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12 Things I'd Change On Hospital Compare



Hospital Compare is a valuable, yet deeply flawed tool for reporting on hospital quality measures. It doesn't have to be that way.



4 comments on "12 Things I'd Change On Hospital Compare"
Teresa Ryals, RNIII/Quality Management (1/10/2014 at 7:49 AM)

As someone who has reported data to CMS for our facility since the 10 Starter Measures, I agree with this article. One thing not mentioned is the large number of hospitals that have "too few cases" to report. The majority of the hospitals reporting have fewer than 100 beds, many less than 50. Ours has 21. Curious as to how, if numbers were reported no matter how small, would effect the results.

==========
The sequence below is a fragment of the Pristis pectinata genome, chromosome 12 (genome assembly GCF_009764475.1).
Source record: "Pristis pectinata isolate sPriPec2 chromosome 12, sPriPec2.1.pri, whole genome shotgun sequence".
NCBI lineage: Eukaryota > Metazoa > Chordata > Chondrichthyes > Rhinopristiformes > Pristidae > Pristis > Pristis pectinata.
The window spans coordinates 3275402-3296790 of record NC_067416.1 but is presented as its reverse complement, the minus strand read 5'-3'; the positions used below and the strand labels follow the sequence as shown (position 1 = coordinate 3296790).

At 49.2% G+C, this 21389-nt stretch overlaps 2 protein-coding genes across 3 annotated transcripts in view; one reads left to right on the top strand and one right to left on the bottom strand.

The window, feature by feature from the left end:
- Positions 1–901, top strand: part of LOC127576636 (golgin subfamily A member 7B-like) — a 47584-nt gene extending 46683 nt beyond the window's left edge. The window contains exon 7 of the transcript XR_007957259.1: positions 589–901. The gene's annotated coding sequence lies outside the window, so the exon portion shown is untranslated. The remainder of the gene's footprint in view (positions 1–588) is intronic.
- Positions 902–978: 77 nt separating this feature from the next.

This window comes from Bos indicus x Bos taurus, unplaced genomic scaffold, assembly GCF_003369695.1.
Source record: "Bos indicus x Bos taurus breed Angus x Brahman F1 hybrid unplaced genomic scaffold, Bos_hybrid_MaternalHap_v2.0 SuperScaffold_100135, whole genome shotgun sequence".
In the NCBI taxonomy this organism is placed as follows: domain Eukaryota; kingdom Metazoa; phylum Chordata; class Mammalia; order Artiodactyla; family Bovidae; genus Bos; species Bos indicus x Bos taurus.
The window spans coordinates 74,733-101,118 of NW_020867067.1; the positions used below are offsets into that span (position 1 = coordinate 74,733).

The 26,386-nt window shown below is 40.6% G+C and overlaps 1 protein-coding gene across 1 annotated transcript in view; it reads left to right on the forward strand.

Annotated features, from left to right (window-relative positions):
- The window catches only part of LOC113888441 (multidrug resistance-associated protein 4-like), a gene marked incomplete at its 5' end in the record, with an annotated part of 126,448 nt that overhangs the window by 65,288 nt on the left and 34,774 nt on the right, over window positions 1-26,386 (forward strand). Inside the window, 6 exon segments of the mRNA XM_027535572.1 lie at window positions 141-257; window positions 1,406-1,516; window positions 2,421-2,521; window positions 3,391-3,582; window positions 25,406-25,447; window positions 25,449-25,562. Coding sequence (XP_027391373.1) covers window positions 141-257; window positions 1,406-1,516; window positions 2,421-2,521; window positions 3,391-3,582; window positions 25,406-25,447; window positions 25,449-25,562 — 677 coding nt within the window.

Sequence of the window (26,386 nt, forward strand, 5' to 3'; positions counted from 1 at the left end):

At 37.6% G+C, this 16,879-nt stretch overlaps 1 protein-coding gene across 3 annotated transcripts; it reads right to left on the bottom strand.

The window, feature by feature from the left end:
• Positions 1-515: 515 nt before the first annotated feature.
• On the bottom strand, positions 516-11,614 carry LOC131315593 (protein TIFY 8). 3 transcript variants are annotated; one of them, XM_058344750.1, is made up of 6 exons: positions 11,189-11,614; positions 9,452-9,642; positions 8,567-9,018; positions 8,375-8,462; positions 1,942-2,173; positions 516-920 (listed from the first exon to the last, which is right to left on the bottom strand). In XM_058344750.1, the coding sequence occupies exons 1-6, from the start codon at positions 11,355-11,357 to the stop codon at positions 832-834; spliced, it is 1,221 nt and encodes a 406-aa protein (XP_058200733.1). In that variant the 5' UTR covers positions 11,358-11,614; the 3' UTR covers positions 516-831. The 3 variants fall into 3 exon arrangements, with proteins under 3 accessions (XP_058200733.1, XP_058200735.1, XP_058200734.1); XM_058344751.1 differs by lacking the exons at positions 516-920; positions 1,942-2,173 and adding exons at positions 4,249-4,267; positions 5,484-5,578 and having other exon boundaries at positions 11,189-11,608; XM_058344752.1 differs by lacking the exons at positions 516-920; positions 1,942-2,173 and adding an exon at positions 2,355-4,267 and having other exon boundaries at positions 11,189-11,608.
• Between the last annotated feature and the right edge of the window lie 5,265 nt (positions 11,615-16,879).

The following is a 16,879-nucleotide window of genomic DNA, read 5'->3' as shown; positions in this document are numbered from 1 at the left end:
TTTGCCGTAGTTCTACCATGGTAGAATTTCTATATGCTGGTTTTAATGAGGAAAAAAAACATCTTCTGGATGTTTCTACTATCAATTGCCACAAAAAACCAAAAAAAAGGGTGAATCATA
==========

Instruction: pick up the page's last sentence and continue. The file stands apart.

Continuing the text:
Michael Cylkowski (1/9/2014 at 5:34 PM)

Nice article Cheryl. I would like to see more actual outcomes data like the kind Walmart looks at to determine their Centers of Excellence. That would be meaningful.
Leah Binder (1/9/2014 at 5:15 PM)

A superb analysis of the politically-motivated shortcomings of Hospital Compare.
Casey Quinlan (1/9/2014 at 3:44 PM)

My #1-with-a-reflex-hammer: "R. Adams Dudley, MD, of UCSF says CMS should consider organizing Hospital Compare with the patient rather than the practitioner in mind. 'Get inside the consumer's head and organize our thinking by symptom" or by patient function, he says.'" A-blinkin'-MEN to that. The people actually making the evaluations and comparisons are the patients. Providers too often default to "the guys I know" with no exploration of the outcomes of "the guys." Outcomes improvement, and overall system improvement, ain't down that usual suspects pathway. Love this piece. Should be hammered onto the door of every hospital across the US.